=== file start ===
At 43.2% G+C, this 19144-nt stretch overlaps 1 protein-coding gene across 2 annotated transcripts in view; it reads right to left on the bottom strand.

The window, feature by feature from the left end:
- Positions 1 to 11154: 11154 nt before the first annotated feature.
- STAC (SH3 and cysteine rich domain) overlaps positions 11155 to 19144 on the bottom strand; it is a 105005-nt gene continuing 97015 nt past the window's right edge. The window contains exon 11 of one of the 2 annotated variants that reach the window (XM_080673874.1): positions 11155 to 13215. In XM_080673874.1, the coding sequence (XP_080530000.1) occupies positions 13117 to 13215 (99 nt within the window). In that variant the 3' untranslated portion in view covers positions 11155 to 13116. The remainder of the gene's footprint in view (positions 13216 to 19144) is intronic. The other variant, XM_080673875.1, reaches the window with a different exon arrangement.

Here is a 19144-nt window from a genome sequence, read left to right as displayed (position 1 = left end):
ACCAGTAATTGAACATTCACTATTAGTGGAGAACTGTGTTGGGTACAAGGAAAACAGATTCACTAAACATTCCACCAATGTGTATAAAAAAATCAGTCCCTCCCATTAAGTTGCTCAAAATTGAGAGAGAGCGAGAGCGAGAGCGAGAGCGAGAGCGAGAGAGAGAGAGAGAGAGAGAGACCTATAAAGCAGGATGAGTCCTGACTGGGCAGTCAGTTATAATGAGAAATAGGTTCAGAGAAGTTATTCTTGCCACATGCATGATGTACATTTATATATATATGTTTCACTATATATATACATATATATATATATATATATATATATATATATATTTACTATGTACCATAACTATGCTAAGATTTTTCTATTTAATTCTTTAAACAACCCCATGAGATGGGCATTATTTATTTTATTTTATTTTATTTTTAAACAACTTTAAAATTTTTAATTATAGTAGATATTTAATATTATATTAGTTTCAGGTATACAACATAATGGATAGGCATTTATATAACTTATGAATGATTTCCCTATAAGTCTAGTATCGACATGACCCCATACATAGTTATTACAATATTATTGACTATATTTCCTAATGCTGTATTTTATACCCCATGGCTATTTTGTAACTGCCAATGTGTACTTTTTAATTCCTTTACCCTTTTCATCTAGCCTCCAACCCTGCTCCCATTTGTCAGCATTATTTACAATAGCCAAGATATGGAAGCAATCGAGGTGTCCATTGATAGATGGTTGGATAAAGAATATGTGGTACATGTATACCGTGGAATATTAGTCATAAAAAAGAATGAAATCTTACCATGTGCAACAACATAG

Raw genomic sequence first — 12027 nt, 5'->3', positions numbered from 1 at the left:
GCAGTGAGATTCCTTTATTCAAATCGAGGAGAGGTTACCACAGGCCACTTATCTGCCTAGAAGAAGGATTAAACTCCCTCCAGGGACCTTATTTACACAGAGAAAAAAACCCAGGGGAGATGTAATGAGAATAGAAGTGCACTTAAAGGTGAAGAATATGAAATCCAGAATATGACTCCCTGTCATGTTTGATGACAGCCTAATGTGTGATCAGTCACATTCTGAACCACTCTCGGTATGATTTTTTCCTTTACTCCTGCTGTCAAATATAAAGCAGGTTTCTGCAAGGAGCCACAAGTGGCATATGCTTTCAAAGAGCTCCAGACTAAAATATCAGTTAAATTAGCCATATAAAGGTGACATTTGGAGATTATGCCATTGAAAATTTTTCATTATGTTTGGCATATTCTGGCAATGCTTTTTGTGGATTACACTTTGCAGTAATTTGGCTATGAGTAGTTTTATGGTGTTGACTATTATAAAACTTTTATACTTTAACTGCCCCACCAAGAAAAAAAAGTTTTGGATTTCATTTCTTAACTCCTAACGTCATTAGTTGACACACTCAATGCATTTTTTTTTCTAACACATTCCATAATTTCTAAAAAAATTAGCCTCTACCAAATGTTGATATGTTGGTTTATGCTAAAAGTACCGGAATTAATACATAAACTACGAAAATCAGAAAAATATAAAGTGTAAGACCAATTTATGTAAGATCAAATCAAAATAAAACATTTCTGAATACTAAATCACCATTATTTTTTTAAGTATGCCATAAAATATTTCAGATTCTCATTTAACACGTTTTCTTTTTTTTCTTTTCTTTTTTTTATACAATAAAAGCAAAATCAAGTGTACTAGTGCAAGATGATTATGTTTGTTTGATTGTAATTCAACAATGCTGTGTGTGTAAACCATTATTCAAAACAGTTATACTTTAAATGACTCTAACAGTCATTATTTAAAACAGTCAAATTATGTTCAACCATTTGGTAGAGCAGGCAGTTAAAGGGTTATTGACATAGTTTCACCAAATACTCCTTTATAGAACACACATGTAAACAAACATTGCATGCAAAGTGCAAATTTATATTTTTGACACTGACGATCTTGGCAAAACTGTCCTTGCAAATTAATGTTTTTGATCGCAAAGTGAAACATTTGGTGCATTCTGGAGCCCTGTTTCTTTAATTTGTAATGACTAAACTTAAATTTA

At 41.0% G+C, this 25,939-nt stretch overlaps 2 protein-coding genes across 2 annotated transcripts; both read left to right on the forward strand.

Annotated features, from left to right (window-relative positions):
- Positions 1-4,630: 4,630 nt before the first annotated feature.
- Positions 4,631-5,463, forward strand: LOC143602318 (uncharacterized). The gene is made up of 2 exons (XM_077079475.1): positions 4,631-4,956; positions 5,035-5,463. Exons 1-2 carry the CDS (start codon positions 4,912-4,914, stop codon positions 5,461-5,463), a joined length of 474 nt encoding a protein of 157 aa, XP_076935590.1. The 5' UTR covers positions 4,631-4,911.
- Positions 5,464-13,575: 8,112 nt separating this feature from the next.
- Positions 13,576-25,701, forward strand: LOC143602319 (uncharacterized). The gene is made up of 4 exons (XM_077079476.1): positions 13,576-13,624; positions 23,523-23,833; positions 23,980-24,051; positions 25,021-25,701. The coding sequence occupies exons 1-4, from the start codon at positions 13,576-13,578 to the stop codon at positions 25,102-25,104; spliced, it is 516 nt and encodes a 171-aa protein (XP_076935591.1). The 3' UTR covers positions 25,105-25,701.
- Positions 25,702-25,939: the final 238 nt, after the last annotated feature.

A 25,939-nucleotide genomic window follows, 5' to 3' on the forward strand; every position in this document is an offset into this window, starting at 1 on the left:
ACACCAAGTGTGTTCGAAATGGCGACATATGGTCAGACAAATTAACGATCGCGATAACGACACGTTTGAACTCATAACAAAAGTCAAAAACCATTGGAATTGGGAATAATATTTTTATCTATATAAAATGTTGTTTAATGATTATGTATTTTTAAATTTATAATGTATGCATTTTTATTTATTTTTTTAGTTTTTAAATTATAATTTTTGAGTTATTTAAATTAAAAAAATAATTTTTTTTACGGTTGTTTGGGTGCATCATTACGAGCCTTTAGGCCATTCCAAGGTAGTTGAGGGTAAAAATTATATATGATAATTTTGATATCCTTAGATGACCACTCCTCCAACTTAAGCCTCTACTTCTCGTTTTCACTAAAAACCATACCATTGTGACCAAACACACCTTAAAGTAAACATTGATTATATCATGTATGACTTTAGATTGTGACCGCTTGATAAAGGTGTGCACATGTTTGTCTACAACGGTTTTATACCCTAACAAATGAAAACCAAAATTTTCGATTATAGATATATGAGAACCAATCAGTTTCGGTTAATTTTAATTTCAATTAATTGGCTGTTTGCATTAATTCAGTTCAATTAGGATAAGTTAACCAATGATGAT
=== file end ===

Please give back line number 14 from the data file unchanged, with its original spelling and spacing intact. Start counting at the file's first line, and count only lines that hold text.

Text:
- Positions 13,576-25,701, forward strand: LOC143602319 (uncharacterized). The gene is made up of 4 exons (XM_077079476.1): positions 13,576-13,624; positions 23,523-23,833; positions 23,980-24,051; positions 25,021-25,701. The coding sequence occupies exons 1-4, from the start codon at positions 13,576-13,578 to the stop codon at positions 25,102-25,104; spliced, it is 516 nt and encodes a 171-aa protein (XP_076935591.1). The 3' UTR covers positions 25,105-25,701.